What is an investment management company?
A management investment company is a type of investment company that manages publicly issued fund units.
Management investment companies can manage both open and closed funds.
Understanding management investment companies
An investment management company manages the capital of its clients through mutual funds. US investment market law has classified investment firms into three categories under the Investment Company Act of 1940. Section four of the 1940 Act breaks down the classification of firms as follows:
- Face value certificate company
- Mutual fund
- Management company (investment)
Key points to remember
- A management investment company is a type of investment company that manages publicly issued fund units.
- Management investment companies can manage both open and closed funds.
- Open-ended funds do not have a designated number of shares available for trading; closed-end funds offer a specific number of shares to the market.
Article five of the 1940 law provides more details on management investment companies. Management investment companies can be companies with variable capital or variable capital. Article five of the 1940 law also describes these societies as diversified and undiversified societies.
Open and Closed
Management investment companies issue units of funds from pooled investments. Investors buy shares of funds that incur sales commission fees as well as operational expenses. Fund management investment firms must comply with US securities regulations. Regulations support fair market activities, investor education and transparency.
Funds managed by management investment companies trade on a stock exchange or through management companies with variable capital and are called listed investments. Management investment firms provide investors with investments in publicly traded mutual funds in a wide range of standard and complex investment strategies.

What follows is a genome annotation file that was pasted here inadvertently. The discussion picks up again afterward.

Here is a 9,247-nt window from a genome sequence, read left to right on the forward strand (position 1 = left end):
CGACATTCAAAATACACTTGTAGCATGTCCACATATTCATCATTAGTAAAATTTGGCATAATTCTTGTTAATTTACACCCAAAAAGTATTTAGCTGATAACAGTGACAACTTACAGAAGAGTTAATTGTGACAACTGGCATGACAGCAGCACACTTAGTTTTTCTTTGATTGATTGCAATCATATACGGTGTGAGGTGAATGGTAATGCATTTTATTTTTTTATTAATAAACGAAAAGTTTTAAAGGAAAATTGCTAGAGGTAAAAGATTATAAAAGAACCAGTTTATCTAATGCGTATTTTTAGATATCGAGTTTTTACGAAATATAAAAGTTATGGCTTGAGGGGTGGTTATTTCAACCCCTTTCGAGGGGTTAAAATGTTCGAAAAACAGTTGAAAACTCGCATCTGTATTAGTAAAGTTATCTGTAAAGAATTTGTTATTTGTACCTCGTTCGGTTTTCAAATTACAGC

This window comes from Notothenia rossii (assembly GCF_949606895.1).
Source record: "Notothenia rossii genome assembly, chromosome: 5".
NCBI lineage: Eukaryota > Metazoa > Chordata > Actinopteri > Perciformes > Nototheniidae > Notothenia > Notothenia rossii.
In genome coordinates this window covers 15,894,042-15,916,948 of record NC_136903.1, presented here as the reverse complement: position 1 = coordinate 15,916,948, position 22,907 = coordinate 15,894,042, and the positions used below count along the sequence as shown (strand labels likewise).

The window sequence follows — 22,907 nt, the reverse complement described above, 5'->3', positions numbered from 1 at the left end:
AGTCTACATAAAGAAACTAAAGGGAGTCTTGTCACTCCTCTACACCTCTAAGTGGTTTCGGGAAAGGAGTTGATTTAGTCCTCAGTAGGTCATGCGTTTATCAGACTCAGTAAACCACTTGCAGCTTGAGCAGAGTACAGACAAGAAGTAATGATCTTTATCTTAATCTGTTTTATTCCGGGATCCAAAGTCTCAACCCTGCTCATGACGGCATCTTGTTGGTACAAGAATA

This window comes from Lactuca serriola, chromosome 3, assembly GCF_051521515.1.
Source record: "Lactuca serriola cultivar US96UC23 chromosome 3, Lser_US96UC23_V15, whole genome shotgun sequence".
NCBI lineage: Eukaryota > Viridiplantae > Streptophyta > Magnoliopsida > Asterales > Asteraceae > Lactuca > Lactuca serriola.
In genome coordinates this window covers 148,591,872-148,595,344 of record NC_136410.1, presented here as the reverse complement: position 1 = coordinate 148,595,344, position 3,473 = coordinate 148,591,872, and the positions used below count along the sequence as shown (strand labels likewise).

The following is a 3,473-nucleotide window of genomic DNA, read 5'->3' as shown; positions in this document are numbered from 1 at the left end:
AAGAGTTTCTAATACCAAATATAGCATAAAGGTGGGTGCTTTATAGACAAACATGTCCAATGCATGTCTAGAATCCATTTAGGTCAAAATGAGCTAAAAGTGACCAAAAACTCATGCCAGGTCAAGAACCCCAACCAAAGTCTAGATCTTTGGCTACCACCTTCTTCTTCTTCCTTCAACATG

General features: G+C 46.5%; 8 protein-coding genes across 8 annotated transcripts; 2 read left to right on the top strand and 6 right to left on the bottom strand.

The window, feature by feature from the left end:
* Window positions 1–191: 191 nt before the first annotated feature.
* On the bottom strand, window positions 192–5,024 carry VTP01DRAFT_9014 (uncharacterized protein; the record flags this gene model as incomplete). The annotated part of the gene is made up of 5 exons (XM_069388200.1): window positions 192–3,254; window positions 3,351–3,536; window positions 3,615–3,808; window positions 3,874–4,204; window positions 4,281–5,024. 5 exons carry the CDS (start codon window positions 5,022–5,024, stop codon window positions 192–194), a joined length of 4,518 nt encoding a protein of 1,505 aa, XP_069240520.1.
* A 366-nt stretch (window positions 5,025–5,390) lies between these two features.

Within the universe of management investment firms, the largest investment firms in the United States are BlackRock, Vanguard, State Street Global Advisors, Fidelity and Bank of New York Mellon Investment Management.
Investment companies with variable capital manage funds with variable capital. They can be offered as mutual funds or exchange traded funds (ETFs). Open-ended funds do not have a designated number of shares available for trading. The management investment company may issue and redeem shares of open-ended mutual funds and ETFs at its discretion.
Mutual funds with variable capital are known to offer a range of share classes. Investment companies with variable capital structure classes of shares with different fees that investors must pay when dealing with an intermediary. Open-ended mutual funds do not trade on a stock market; they are traded through the mutual fund company. Transactions are processed at the fund’s next reported net asset value, also known as the futures price.
Exchange traded funds are traded daily on the stock exchanges. Exchange traded funds may trade at a discount or a premium to their net asset value. They can also be negotiated at par. A management investment company, authorized participants actively monitor ETF prices and stock exchange trading with the ability to create and redeem shares at their discretion to manage the price of an ETF.
Closed-end investment companies manage closed-end funds. They offer a specific number of shares to the market as part of an initial public offering. SICAVs neither create nor redeem shares following the public offer. Closed-end funds trade daily on the stock exchanges. They are known to trade at a discount or premium to their net asset value.
Diversified and undiversified
In addition to discussing open-ended and open-ended management investment companies, section five of the 1940 Act also explains diversified and non-diversified management investment companies. Diversified investment firms have assets that fall under the 75-5-10 rule.
A 75-5-10 diversified management investment company will have 75% of its assets in other issuers and cash, no more than 5% of the assets in a single company and no more than 10% of the shares with rights to outstanding vote of any company. Any management investment company not falling under the 75-5-10 rule is considered an undiversified management investment company.